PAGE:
What will 2018 be remembered for in the world of communications?

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As 2018 draws to a close, we take a look at some of the changes to media channels that we have used in the past twelve months, and trends for 2019.

The rise and fall of Facebook

In 2017 the most popular social media platform was Facebook. In 2018, however, Facebook had a tough year, after endless privacy scandals and ongoing trust issues from users. The social media’s popularity has taken a hit.

Luckily for Facebook, Instagram is part of its empire, and 2018 has been an exceptional year for the photo-grid based social media.

This year, Instagram dethroned Snapchat as the most-used social media platform among teens, and perhaps the biggest story of 2018 is the rise of Instagram stories. The volume of brands posting Instagram Stories has increased by 400 per cent this year.

Facebook may have the largest number of users, but ‘Instagrammers’ tend to be much more engaged with content. The increased popularly in stories has provided an opportunity for some brands to target their audience more effectively on this channel than through a Facebook advert.

Influencer Marketing

Earlier in the year, media chatter was about the value of social media influencers, with many companies cracking down on ‘fake followers’.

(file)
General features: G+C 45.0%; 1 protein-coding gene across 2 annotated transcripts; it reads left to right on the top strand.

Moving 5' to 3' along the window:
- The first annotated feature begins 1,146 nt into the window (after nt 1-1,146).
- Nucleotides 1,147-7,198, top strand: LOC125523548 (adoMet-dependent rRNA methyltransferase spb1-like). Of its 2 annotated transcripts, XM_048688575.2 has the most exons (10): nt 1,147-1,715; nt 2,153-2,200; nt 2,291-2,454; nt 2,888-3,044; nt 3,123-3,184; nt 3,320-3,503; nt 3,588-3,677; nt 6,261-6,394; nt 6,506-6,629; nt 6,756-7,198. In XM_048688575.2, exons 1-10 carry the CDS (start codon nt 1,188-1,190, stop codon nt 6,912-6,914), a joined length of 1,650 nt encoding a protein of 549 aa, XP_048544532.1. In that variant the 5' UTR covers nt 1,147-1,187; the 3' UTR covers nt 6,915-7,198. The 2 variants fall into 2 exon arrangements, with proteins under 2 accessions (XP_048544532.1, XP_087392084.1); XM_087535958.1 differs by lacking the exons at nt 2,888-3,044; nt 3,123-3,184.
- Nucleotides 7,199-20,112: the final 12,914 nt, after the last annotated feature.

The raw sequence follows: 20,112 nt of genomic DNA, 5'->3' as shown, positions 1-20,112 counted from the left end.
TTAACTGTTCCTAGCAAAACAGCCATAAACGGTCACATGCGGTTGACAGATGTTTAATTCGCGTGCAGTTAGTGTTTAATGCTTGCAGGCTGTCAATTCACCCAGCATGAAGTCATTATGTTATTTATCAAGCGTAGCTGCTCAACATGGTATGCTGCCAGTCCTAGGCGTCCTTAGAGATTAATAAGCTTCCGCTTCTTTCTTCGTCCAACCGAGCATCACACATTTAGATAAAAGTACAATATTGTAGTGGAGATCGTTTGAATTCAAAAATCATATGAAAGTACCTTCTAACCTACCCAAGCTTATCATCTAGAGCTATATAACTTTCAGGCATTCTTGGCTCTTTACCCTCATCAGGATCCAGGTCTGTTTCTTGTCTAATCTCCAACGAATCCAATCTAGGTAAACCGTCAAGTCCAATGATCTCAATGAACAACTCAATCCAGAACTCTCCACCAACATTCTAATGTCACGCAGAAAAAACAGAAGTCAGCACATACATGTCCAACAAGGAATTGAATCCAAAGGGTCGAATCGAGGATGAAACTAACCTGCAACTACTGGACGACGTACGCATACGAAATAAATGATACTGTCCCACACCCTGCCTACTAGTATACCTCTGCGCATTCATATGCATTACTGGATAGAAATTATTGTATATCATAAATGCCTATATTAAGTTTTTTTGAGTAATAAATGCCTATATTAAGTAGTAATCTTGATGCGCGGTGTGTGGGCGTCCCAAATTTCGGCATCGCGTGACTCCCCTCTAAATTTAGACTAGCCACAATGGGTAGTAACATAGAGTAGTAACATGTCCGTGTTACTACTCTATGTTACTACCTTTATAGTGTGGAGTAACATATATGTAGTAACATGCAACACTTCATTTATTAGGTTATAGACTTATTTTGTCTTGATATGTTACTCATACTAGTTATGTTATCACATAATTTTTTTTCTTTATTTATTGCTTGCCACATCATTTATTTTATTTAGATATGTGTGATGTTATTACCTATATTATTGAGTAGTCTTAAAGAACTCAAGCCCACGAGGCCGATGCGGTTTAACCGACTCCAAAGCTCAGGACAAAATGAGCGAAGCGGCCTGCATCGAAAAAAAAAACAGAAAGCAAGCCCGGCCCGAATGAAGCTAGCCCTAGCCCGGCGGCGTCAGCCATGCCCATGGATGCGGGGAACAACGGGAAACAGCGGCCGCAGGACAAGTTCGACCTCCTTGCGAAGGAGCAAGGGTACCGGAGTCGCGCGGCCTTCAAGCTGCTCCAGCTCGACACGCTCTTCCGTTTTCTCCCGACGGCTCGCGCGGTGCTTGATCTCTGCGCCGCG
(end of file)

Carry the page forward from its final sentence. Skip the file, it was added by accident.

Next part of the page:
Brands such as Unilever led the way when it came to preventing the endorsement of fraudulent influencers when the firm announced it would not work with any influencers who buy followers.

The power of the influencer has grown significantly. In 2018, however, it seems consumers have become more resistant to the influence of ‘mega-influencers’. After Instagram introduced a number of new features that ensured influencers were clearly signposting paid for content, it became much easier to identify which accounts were promoting almost any product for a fee.

In 2019, companies are likely to gain more valuable engagement by investing in mid to micro-sized influencers whose passions align with the values of the brands they are promoting. Ensuring the content being shared is genuinely enjoyed and used by the influencer, even if it is sponsored, allows consumers to trust both the influencer and the brand.

More media, fewer journalists.

A challenge that all PR’s have been facing this year is the continued loss of journalists and a decline in traditional media channels. While the amount of content shared each day is increasing, the massive shift to digital continues to impact many traditional media outlets. Changes at Johnston Press are particularly worrying for us all.

This loss of print ad revenue has seen a huge increase in paid content. Opportunities such as opinion features, thought-leadership pieces and regular columns are increasingly only being offered in line with advertising spend.

A change in media consumption trends

Ofcom data reported that 16- to 34-year-olds now watch more than two-and-a-half hours a day of non-broadcast content. This year also saw daily watch time of YouTube among 18- to 34-year-olds exceed the one-hour mark, according to Comscore.